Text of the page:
After this, throughout Scripture, lambs have been sacrificed over and over again to atone for the sins of the people.

For the part of the Messiah I mentioned a few moments ago, Handel used imagery from the book of Isaiah. Just a verse after “We like sheep have gone astray” comes prophecy from Isaiah about a man who: was oppressed and He was afflicted, Yet He did not open His mouth; Like a lamb that is led to slaughter, And like a sheep that is silent before its shearers, So He did not open His mouth.

Many think this is a pretty powerful description of the behavior of Jesus in his last days on earth. So the imagery of Jesus as Lamb of God is intense imagery, loaded with symbolism. Why do the author of the Gospel of John and the creators of our lectionary want us focused on this image during Epiphany? We celebrated Christmas about five minutes ago—and Good Friday is still months away.

I’m going to answer this question with another question: Why is this image of the Lamb of God linked to Jesus’ baptism?

We think of baptism as a rite that moves us out of sin and into forgiveness and into Christian community. It seems more than a little redundant for Jesus to be baptized—after all, what sins did he have? None.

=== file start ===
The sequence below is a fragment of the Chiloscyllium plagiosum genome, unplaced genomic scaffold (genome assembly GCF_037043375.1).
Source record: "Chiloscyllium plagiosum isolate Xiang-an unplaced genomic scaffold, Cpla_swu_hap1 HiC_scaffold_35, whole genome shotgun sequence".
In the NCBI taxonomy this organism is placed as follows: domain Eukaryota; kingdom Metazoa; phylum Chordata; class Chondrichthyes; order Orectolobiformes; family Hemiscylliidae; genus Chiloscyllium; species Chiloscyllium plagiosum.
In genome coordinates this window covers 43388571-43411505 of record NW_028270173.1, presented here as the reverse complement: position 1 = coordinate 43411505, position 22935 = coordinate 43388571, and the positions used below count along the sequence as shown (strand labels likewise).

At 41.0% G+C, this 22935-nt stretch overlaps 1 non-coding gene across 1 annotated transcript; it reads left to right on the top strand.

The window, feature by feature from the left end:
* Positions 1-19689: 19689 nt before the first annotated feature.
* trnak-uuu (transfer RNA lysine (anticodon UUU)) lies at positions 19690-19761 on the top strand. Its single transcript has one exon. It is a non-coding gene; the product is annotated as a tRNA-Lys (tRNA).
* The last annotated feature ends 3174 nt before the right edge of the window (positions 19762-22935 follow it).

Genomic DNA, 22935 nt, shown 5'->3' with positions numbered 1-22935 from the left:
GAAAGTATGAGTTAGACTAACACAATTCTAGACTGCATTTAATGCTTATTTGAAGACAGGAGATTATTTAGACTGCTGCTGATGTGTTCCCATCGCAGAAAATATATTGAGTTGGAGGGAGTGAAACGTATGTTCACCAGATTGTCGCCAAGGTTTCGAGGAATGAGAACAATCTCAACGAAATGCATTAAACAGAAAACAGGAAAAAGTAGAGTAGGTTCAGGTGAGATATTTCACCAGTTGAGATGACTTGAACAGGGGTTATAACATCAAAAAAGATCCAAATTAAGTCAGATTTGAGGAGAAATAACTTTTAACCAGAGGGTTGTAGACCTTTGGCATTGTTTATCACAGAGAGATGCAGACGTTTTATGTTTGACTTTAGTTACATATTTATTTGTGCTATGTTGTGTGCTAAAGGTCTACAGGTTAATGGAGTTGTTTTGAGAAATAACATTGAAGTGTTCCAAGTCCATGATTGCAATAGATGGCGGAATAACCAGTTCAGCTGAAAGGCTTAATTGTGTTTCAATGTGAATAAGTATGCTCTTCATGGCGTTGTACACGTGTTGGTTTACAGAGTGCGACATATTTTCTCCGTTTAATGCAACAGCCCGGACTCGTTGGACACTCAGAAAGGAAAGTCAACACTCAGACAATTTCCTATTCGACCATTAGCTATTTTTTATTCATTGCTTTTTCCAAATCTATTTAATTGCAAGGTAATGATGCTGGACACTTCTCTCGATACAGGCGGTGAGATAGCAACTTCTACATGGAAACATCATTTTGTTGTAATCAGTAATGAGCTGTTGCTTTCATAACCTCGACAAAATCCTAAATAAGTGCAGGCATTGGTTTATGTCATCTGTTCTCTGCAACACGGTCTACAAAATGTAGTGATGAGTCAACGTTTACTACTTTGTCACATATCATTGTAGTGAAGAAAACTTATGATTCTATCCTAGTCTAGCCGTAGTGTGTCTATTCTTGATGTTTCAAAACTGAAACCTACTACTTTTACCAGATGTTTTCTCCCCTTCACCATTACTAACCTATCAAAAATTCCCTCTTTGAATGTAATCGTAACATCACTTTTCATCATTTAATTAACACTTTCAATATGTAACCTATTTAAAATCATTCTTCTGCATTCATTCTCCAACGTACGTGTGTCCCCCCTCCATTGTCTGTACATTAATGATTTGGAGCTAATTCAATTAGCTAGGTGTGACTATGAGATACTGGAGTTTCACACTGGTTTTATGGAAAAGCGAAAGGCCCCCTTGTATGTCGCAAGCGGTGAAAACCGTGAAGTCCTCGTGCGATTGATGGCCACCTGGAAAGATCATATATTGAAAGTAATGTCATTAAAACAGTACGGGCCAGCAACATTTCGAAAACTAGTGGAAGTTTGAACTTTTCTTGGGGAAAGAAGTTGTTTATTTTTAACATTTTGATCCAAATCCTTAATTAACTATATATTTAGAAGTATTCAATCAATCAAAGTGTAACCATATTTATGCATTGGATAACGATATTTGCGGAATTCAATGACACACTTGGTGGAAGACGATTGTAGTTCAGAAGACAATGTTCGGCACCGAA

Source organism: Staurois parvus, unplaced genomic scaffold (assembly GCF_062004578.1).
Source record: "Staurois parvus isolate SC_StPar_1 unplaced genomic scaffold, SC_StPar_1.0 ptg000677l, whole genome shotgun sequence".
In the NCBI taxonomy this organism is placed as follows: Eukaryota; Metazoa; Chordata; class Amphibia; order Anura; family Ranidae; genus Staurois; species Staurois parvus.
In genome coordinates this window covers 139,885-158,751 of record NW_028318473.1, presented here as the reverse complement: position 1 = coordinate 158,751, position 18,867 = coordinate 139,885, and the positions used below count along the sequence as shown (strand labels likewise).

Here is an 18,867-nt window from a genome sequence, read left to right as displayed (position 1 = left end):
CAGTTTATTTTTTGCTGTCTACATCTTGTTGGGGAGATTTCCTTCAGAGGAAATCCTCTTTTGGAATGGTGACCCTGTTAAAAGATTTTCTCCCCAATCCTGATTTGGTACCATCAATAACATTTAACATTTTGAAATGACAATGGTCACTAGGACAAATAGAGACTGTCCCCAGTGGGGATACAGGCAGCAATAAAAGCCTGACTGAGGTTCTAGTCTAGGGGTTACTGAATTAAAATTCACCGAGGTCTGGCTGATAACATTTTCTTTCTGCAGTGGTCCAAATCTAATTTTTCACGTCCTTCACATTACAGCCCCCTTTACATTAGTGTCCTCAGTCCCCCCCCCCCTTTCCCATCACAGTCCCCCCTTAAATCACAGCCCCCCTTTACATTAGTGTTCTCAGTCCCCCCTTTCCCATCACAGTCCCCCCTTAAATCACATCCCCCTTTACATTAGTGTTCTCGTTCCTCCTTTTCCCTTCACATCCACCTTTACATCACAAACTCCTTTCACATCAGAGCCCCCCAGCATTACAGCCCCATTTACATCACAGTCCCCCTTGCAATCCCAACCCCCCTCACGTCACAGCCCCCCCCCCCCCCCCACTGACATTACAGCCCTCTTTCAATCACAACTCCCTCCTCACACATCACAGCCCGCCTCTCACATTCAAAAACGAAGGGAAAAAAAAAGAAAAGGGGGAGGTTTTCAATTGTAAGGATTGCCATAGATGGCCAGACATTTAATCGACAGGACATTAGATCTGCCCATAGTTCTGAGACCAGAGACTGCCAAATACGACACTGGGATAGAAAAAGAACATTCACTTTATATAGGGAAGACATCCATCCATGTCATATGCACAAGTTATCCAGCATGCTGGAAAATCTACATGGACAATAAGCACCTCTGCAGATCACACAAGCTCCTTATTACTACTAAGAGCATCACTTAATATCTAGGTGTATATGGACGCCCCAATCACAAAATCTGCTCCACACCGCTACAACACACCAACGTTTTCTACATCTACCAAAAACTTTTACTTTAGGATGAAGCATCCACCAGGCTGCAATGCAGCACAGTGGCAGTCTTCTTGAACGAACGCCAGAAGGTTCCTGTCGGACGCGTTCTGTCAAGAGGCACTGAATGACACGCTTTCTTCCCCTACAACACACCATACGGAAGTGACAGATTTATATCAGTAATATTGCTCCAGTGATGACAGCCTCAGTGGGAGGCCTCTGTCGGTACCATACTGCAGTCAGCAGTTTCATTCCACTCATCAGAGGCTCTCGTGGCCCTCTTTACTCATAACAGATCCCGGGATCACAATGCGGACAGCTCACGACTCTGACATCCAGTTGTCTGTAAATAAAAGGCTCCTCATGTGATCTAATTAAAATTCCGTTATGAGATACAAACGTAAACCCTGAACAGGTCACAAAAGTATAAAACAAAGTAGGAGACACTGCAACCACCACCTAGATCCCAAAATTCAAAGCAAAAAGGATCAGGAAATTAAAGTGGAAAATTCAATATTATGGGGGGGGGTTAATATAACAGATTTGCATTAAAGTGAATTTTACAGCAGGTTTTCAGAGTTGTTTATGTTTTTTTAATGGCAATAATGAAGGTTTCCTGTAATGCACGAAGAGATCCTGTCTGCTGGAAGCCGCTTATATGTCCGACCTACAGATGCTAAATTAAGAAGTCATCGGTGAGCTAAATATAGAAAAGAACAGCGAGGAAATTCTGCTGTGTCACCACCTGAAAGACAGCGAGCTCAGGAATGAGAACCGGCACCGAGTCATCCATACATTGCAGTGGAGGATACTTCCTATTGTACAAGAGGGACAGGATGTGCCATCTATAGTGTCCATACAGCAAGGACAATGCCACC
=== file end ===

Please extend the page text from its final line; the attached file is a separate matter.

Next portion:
While the author of the gospel of John does not mention it, Matthew describes the kind of baptism that John was doing as a baptism of repentance. John the Baptist had baptized hundreds of people in this river. Imagine the metaphor of their sins being washed away, transferred from their bodies to the water.

Now imagine Jesus, entering this water, polluted by the sins of mankind, taking on the same baptism. For him, it must have been a baptism of taking on instead of washing off. Jesus takes on the sins of the community, even though he is sinless himself. The sacrificial image of the Lamb of God is paired with Jesus’ baptism, because the baptism is a foreshadowing of his death for us.

In every account of the baptism of Jesus, John the Baptist resists baptizing Jesus. Baptizing an innocent man is foolish, redundant. Why would Jesus enter this water, filthy with the weaknesses and brokenness of humanity?

This image was made concrete for me just a month ago.